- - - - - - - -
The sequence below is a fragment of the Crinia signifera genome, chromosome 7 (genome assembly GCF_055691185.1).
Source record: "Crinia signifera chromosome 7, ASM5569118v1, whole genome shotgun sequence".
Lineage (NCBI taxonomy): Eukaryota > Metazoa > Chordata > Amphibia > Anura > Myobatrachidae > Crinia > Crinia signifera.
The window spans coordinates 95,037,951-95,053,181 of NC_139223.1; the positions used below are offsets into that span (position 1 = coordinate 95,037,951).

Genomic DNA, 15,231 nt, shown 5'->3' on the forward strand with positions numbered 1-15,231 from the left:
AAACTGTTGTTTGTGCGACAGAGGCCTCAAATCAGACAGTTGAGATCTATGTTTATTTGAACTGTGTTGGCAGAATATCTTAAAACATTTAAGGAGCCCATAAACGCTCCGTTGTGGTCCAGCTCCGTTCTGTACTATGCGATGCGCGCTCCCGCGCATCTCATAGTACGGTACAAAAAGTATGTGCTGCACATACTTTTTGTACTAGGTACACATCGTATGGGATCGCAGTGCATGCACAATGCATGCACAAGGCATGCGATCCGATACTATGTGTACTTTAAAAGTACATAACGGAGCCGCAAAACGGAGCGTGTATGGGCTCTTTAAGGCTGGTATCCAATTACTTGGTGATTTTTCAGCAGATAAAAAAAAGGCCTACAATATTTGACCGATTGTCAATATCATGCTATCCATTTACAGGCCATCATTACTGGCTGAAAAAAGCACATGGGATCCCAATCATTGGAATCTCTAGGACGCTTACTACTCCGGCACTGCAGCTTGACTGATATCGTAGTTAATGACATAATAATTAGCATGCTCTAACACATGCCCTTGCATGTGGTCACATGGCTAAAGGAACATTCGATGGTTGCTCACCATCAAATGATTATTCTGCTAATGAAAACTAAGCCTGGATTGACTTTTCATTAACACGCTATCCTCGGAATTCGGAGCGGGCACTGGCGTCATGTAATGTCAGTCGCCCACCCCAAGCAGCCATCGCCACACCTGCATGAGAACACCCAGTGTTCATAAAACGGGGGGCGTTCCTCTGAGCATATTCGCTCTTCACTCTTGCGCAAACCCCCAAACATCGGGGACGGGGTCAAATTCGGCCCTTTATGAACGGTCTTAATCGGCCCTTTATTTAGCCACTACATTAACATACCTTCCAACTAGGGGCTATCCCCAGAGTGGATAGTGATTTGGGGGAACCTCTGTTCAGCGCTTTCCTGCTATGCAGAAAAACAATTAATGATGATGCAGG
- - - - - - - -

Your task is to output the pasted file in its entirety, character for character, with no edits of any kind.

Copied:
The sequence below is a fragment of the Crinia signifera genome, chromosome 7 (genome assembly GCF_055691185.1).
Source record: "Crinia signifera chromosome 7, ASM5569118v1, whole genome shotgun sequence".
Lineage (NCBI taxonomy): Eukaryota > Metazoa > Chordata > Amphibia > Anura > Myobatrachidae > Crinia > Crinia signifera.
The window spans coordinates 95,037,951-95,053,181 of NC_139223.1; the positions used below are offsets into that span (position 1 = coordinate 95,037,951).

Genomic DNA, 15,231 nt, shown 5'->3' on the forward strand with positions numbered 1-15,231 from the left:
AAACTGTTGTTTGTGCGACAGAGGCCTCAAATCAGACAGTTGAGATCTATGTTTATTTGAACTGTGTTGGCAGAATATCTTAAAACATTTAAGGAGCCCATAAACGCTCCGTTGTGGTCCAGCTCCGTTCTGTACTATGCGATGCGCGCTCCCGCGCATCTCATAGTACGGTACAAAAAGTATGTGCTGCACATACTTTTTGTACTAGGTACACATCGTATGGGATCGCAGTGCATGCACAATGCATGCACAAGGCATGCGATCCGATACTATGTGTACTTTAAAAGTACATAACGGAGCCGCAAAACGGAGCGTGTATGGGCTCTTTAAGGCTGGTATCCAATTACTTGGTGATTTTTCAGCAGATAAAAAAAAGGCCTACAATATTTGACCGATTGTCAATATCATGCTATCCATTTACAGGCCATCATTACTGGCTGAAAAAAGCACATGGGATCCCAATCATTGGAATCTCTAGGACGCTTACTACTCCGGCACTGCAGCTTGACTGATATCGTAGTTAATGACATAATAATTAGCATGCTCTAACACATGCCCTTGCATGTGGTCACATGGCTAAAGGAACATTCGATGGTTGCTCACCATCAAATGATTATTCTGCTAATGAAAACTAAGCCTGGATTGACTTTTCATTAACACGCTATCCTCGGAATTCGGAGCGGGCACTGGCGTCATGTAATGTCAGTCGCCCACCCCAAGCAGCCATCGCCACACCTGCATGAGAACACCCAGTGTTCATAAAACGGGGGGCGTTCCTCTGAGCATATTCGCTCTTCACTCTTGCGCAAACCCCCAAACATCGGGGACGGGGTCAAATTCGGCCCTTTATGAACGGTCTTAATCGGCCCTTTATTTAGCCACTACATTAACATACCTTCCAACTAGGGGCTATCCCCAGAGTGGATAGTGATTTGGGGGAACCTCTGTTCAGCGCTTTCCTGCTATGCAGAAAAACAATTAATGATGATGCAGG